DJ is a recovering ice addict. He has now been in recovery for ten months.
For DJ, life in addiction was chaotic and fast paced. “I lived life solely for drugs and the lifestyle that went with it. Methamphetamine (ice) was my drug of choice but as an addict I would use anything I could get my hands on”.
DJ suffered in the grip of addiction for many years, starting with weekend use and in the last four years was using daily or even hourly if he could. Yet, DJ was oblivious to his addiction. “I thought I was in control and everyone else were idiots.”
A combination of triggers preceded DJ’s spiral into addiction, he was working full time in a very stressful position and he’d recently separated from his then wife. “I didn’t know how to feel good. When I used, I felt pressures and my sorrows disappear”.
“Drugs were my survival mechanism. I used them to get through every day so I didn’t have to face the reality of what my life was.”
As a drug dealer, being raided by the police and charged on multiple drug related offences got DJ into rehabilitation, rather than heading to jail. However, DJ was extremely resistant to the idea that he was an addict.
Initially DJ thought he was indulging in a typical rehabilitation fantasy – he was there to tick a box and then leave. “I didn’t think I had a problem with drugs, I didn’t want to go rehab! When I got there I thought I’d just get through it, keep my parents and the court happy, and then go back to exactly what I’d been doing and nobody would be any the wiser.”
However, exposure to a therapeutic community changed way he felt. He spent the first fifty to sixty days fighting the program. “I was standoffish and trying to maintain the persona of the drug dealer lifestyle I was living. I was the dealer without a problem, not one of my junkies. I thought the staff were full of it – how could they be clean and so happy, loving and caring?”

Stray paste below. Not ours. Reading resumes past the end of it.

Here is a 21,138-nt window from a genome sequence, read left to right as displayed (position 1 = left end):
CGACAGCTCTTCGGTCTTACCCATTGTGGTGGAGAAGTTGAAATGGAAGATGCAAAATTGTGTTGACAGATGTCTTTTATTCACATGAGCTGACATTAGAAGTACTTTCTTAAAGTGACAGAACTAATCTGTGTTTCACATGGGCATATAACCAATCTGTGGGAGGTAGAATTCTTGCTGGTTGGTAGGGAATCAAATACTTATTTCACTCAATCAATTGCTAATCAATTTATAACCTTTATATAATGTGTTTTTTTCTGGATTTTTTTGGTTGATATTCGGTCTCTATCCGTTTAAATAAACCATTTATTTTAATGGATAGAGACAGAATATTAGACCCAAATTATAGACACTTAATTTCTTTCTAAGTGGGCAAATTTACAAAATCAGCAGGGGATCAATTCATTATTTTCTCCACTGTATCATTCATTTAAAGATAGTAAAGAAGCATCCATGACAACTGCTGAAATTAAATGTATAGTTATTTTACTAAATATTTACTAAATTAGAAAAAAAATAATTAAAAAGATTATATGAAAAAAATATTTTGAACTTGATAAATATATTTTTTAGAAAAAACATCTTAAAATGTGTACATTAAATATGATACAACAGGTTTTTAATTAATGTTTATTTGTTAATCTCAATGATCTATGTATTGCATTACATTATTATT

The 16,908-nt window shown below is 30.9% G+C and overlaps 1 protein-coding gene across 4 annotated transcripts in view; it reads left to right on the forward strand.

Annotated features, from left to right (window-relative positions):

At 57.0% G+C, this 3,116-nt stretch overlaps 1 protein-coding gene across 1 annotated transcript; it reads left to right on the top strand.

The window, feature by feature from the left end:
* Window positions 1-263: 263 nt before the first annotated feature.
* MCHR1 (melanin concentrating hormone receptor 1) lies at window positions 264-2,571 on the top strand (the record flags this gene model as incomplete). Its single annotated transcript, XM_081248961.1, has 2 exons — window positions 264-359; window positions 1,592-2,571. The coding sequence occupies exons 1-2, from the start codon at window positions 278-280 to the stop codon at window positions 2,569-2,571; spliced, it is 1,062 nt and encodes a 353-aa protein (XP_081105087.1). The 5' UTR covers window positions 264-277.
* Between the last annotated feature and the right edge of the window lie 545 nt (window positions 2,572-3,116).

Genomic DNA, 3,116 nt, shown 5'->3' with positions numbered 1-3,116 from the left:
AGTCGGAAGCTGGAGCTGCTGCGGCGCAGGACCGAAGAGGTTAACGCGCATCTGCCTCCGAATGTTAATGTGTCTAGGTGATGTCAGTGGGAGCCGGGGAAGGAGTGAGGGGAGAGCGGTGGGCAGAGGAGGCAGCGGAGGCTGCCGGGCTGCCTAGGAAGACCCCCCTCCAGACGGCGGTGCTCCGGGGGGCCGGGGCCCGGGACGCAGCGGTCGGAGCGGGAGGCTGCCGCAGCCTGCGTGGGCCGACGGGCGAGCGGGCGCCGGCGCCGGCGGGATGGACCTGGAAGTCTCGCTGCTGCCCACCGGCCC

Other aspects of the residential program were a rude shock for DJ. “I thought it was going to be a good holiday. A private retreat sounded so tranquil. I had to learn to cook and clean, not just for myself, but for everyone else! I had never lived with other people and the experience forced me to stop thinking of myself and start thinking about others. However, the staff were supportive, understanding and non judgmental – and that helped me feel safe.”
At sixty days, DJ had a small spiritual awakening – for the first time in many years he felt some self belief and faith opening up within him. “I started to open myself up to the possibility that I could live a clean life. I did the last thirty days for myself. I wanted it.”
The part of the program that resonated the most for DJ was learning to have compassion for himself and others. “The residential program helped me become the person I was meant to be. I was very self centred, violent and arrogant and going to the Hader Clinic Queensland help me instil compassion towards others and gave me strength in knowing that helping others would help me as well.”
For DJ, life since completing program has been up and down. However, he has been equipped with the foundational tools to move through it with support from others and plenty of self reflection, realising that “each day I get through clean is a successful day”. Since leaving rehab, he has at times felt “lost”, and has had to learn to slow down, reduce his expectations and take things one day at a time. This process has helped him to connect more with his feelings and not be scared of them, whether they are pain, happiness or sadness.
There have been some major family changes. Previously he would use drugs to spite his mother and manipulate her reaction to his behaviour. “Mum didn’t know how to handle it, so I’d see her drinking and accuse her of being an alcoholic as her way of lashing out at me, but I didn’t realise that I was doing the same thing with my drug use. Rehab has strengthened our family bonds. We can now communicate, share a meal together and go shopping. It’s been an amazing journey.”
“The future? I’m taking it day by day. I do have goals though! I’m completing a Diploma in Drug and Alcohol Counselling so I can help other addicts through their journeys”.